In the Fall 2007 Journal of Portfolio Management, Grecu Malkiel and Saha examine both hypotheses, and find a pattern of declining performance in the months leading up to cessation of reporting. Further the probability that a fund will stop reporting increases rapidly during the first five years of a fund’s life and then gradually declines from the peak. Funds with high Sharpe ratios, more assets and peer-beating performance are less likely to stop reporting.
The authors conclude that hedge funds stop reporting results due to poor performance, rather than strong performance.
Posted on 6th September 2008
Under: Active Management, Alternative Assets, Hedge Funds, Investment Returns, Performance Measurement, Portfolio Management, Research | No Comments »
Because the investment returns of all managers, on average, will be average paying higher fees for active management is justified only if the superior managers can be identified in advance.
In the March/April 2008 Financial Analysts Journal Waring and Ramkumar write that the expected alpha from active fund managers can be forecasted, as long as investors pay heed to the rules of zero-sum-game investing.
The forecasts are based on two equations derived from the fundamental law of active management. Variables for the equation are estimates of the manager’s skill, estimates of the sponsor’s assessment of its own skill in identifying skilled managers, the cross-sectional standard deviation of manager skill, portfolio breadth, implementation efficiency, expected active risk, and fees.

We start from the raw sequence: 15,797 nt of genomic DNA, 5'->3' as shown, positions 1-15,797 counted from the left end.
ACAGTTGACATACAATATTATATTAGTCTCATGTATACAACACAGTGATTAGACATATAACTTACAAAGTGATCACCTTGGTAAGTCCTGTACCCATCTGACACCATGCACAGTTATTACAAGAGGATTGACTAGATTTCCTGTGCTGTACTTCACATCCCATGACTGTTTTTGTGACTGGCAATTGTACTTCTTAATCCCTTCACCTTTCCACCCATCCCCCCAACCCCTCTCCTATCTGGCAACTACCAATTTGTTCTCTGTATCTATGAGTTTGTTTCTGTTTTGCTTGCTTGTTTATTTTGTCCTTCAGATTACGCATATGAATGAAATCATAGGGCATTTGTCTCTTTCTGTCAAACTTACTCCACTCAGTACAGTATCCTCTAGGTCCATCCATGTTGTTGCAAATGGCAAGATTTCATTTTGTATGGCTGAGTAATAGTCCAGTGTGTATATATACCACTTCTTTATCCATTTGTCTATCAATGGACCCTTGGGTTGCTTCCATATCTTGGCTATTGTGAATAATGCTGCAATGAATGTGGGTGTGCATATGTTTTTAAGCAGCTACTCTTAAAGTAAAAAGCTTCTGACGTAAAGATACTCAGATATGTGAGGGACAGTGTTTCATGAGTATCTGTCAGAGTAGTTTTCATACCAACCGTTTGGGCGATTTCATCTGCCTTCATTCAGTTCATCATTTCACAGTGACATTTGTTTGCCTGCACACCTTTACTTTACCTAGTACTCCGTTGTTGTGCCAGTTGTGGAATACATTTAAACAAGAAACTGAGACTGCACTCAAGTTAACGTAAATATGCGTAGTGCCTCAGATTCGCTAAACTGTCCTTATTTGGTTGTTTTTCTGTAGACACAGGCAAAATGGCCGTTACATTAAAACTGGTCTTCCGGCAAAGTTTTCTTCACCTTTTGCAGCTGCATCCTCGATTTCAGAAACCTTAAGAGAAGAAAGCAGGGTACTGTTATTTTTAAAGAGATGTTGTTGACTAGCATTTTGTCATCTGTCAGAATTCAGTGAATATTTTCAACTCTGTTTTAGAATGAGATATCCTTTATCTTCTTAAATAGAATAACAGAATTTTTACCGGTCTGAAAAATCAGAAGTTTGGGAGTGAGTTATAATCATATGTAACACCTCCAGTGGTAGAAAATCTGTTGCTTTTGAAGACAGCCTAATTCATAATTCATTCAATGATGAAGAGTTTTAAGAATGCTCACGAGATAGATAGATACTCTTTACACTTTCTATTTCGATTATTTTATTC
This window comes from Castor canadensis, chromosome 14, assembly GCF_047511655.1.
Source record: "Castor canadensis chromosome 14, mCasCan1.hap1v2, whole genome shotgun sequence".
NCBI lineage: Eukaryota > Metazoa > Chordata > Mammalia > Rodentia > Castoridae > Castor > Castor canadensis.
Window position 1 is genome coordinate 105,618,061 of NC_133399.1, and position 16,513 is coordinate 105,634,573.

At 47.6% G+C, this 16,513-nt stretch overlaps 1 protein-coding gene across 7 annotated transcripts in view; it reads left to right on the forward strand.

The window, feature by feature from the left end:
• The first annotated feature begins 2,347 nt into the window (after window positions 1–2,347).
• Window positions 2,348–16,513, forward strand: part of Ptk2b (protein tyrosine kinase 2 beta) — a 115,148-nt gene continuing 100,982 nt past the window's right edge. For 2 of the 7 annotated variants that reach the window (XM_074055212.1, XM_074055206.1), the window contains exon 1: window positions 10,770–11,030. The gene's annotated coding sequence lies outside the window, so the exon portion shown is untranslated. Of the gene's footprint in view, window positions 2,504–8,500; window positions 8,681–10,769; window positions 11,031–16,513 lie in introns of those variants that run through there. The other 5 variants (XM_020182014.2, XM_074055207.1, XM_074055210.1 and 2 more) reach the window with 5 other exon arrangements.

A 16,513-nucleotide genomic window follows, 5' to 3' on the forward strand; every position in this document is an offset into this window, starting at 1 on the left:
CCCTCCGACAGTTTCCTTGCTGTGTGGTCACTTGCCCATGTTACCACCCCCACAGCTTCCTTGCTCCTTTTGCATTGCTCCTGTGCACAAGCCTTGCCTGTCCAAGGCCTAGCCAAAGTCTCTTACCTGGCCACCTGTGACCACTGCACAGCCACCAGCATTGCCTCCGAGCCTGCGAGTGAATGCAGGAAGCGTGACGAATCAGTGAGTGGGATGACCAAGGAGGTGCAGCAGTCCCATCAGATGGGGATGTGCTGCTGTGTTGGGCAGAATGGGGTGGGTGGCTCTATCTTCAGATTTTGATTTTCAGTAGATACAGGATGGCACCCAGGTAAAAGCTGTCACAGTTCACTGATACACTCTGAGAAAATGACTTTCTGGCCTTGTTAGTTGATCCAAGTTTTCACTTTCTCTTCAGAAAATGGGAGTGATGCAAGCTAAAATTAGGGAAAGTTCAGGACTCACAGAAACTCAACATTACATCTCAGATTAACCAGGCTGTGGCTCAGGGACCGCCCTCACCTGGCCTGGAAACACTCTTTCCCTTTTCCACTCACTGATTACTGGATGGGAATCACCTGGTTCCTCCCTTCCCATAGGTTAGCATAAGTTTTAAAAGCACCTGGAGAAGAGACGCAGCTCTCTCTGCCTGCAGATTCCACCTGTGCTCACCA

Posted on 5th September 2008
Under: Active Management, Institutional Investing, Investment Returns, Performance Measurement, Portfolio Management, Risk Management | No Comments »
Portfolio rebalancing requires a trade-off between the cost of rebalancing and the cost of not rebalancing. Costs of rebalancing include trading costs and taxes, which must be weighed against:
- the reduction in expected portfolio value resulting from suboptimal asset allocation
- exposure to greater risk as the riskier assets typically earn more and become a larger percentage of the portfolio
- shifting risk factors as asset weights change
- using rebalancing to reduce exposure to the assets that have risen most and may be overvalued
To reflect this trade-off, rebalancing is typically performed in a disciplined fashion, based either on the calendar or on tolerance corridors.
Calendar rebalancing takes place at specific times, and as such does not require constant monitoring. However, it is insensitive to market conditions and may allow weights to drift substantially between rebalancings.
Tolerance corridors call for rebalancing whenever an asset class drifts out of proportion to a pre-specified range around the target weight. It allows tighter control as it is directly related to market performance, but also requires continuous monitoring.
Posted on 4th September 2008
Under: Active Management, Asset Allocation, FInancial Planning, Investment Returns, Passive Management, Portfolio Management, Risk Management | No Comments »